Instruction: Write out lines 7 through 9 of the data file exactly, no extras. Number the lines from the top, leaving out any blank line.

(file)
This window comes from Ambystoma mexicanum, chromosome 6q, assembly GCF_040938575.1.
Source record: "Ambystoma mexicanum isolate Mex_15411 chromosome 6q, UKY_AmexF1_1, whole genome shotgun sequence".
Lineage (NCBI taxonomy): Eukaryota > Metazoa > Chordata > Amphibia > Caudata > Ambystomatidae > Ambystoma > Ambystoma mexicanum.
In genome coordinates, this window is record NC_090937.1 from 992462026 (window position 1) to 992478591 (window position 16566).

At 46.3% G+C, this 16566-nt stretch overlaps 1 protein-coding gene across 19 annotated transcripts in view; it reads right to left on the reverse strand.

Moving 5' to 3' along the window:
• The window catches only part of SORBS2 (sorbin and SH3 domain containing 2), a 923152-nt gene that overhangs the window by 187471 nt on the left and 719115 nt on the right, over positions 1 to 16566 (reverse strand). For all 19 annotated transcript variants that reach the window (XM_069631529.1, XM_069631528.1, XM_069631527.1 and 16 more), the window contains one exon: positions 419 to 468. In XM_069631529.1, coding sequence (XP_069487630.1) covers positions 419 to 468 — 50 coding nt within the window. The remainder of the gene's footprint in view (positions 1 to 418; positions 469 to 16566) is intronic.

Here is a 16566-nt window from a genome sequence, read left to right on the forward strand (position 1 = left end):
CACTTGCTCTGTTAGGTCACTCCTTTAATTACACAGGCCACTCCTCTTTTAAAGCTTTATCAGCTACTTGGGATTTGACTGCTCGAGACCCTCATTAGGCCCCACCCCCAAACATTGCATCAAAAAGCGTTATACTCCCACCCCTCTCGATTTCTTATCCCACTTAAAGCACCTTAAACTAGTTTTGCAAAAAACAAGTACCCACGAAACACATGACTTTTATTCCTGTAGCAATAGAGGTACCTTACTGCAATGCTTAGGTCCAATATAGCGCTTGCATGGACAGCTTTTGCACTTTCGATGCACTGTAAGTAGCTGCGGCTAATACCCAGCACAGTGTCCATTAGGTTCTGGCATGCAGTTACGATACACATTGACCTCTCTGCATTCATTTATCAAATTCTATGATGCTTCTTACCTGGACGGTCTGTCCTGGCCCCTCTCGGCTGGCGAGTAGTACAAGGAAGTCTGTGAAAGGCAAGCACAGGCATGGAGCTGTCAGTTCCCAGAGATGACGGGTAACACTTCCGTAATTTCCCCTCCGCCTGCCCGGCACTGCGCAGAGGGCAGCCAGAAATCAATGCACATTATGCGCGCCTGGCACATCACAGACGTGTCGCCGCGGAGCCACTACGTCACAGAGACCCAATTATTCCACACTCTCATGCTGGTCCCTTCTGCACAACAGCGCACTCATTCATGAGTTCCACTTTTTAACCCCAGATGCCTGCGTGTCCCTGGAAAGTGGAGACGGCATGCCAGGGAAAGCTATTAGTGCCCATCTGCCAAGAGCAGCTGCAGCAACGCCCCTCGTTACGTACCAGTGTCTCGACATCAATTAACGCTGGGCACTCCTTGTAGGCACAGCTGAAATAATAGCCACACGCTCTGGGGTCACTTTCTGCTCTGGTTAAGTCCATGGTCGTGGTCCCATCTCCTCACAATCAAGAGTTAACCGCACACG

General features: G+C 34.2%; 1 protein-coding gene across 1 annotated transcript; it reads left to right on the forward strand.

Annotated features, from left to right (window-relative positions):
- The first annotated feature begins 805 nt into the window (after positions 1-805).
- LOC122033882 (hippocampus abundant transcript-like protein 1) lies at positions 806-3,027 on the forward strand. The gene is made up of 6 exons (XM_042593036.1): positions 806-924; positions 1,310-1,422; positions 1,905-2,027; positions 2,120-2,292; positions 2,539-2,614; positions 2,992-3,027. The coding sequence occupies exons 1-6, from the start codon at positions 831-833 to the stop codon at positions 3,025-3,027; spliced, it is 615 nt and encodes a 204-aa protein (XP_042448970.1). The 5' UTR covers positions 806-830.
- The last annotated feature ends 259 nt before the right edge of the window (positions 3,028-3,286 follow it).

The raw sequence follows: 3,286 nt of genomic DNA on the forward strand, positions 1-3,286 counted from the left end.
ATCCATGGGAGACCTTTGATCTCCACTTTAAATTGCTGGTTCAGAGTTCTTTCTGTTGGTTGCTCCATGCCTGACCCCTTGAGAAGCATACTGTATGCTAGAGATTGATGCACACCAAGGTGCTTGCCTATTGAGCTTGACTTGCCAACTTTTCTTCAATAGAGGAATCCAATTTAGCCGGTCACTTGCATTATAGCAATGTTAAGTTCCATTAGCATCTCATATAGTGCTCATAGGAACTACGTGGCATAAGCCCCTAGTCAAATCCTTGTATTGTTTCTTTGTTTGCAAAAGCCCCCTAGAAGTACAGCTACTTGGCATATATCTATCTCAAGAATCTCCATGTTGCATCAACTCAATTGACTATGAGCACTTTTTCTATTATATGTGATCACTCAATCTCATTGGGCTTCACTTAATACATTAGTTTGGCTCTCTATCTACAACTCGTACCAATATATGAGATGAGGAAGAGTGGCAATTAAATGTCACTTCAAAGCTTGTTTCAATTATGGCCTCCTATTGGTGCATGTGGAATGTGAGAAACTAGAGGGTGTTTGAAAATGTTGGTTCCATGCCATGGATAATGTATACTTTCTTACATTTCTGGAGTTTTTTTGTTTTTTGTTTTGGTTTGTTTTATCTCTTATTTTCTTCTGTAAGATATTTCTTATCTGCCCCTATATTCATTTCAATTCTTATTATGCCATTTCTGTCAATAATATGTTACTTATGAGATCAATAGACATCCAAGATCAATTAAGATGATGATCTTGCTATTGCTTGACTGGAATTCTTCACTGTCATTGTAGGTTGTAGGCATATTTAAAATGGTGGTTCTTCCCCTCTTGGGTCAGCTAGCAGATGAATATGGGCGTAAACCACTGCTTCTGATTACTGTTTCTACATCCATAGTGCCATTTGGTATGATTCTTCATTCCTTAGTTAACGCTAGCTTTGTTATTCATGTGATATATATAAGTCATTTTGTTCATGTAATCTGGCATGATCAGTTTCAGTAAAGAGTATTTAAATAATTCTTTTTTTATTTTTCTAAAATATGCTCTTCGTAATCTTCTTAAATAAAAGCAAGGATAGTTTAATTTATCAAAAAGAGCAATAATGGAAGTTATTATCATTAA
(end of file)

• The window catches only part of SORBS2 (sorbin and SH3 domain containing 2), a 923152-nt gene that overhangs the window by 187471 nt on the left and 719115 nt on the right, over positions 1 to 16566 (reverse strand). For all 19 annotated transcript variants that reach the window (XM_069631529.1, XM_069631528.1, XM_069631527.1 and 16 more), the window contains one exon: positions 419 to 468. In XM_069631529.1, coding sequence (XP_069487630.1) covers positions 419 to 468 — 50 coding nt within the window. The remainder of the gene's footprint in view (positions 1 to 418; positions 469 to 16566) is intronic.

Here is a 16566-nt window from a genome sequence, read left to right on the forward strand (position 1 = left end):
CACTTGCTCTGTTAGGTCACTCCTTTAATTACACAGGCCACTCCTCTTTTAAAGCTTTATCAGCTACTTGGGATTTGACTGCTCGAGACCCTCATTAGGCCCCACCCCCAAACATTGCATCAAAAAGCGTTATACTCCCACCCCTCTCGATTTCTTATCCCACTTAAAGCACCTTAAACTAGTTTTGCAAAAAACAAGTACCCACGAAACACATGACTTTTATTCCTGTAGCAATAGAGGTACCTTACTGCAATGCTTAGGTCCAATATAGCGCTTGCATGGACAGCTTTTGCACTTTCGATGCACTGTAAGTAGCTGCGGCTAATACCCAGCACAGTGTCCATTAGGTTCTGGCATGCAGTTACGATACACATTGACCTCTCTGCATTCATTTATCAAATTCTATGATGCTTCTTACCTGGACGGTCTGTCCTGGCCCCTCTCGGCTGGCGAGTAGTACAAGGAAGTCTGTGAAAGGCAAGCACAGGCATGGAGCTGTCAGTTCCCAGAGATGACGGGTAACACTTCCGTAATTTCCCCTCCGCCTGCCCGGCACTGCGCAGAGGGCAGCCAGAAATCAATGCACATTATGCGCGCCTGGCACATCACAGACGTGTCGCCGCGGAGCCACTACGTCACAGAGACCCAATTATTCCACACTCTCATGCTGGTCCCTTCTGCACAACAGCGCACTCATTCATGAGTTCCACTTTTTAACCCCAGATGCCTGCGTGTCCCTGGAAAGTGGAGACGGCATGCCAGGGAAAGCTATTAGTGCCCATCTGCCAAGAGCAGCTGCAGCAACGCCCCTCGTTACGTACCAGTGTCTCGACATCAATTAACGCTGGGCACTCCTTGTAGGCACAGCTGAAATAATAGCCACACGCTCTGGGGTCACTTTCTGCTCTGGTTAAGTCCATGGTCGTGGTCCCATCTCCTCACAATCAAGAGTTAACCGCACACG